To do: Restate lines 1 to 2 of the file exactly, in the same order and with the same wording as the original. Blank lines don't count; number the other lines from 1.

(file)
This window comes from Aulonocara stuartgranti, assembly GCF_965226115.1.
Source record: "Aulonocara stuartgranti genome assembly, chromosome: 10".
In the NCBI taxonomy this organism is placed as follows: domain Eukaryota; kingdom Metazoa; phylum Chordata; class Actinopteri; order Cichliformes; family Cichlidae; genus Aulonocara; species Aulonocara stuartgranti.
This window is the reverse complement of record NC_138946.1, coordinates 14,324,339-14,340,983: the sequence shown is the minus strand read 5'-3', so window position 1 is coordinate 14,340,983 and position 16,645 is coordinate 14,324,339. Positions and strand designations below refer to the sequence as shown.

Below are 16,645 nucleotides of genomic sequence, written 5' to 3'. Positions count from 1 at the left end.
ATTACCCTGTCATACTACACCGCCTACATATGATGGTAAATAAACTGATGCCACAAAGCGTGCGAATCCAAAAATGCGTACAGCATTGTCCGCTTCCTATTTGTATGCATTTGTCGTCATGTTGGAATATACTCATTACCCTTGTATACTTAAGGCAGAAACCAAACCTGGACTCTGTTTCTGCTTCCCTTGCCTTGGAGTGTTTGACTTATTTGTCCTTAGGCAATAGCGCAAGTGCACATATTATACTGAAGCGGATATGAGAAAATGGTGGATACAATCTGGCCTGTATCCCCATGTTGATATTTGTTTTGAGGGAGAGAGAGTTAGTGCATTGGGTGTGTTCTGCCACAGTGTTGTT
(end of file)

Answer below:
This window comes from Aulonocara stuartgranti, assembly GCF_965226115.1.
Source record: "Aulonocara stuartgranti genome assembly, chromosome: 10".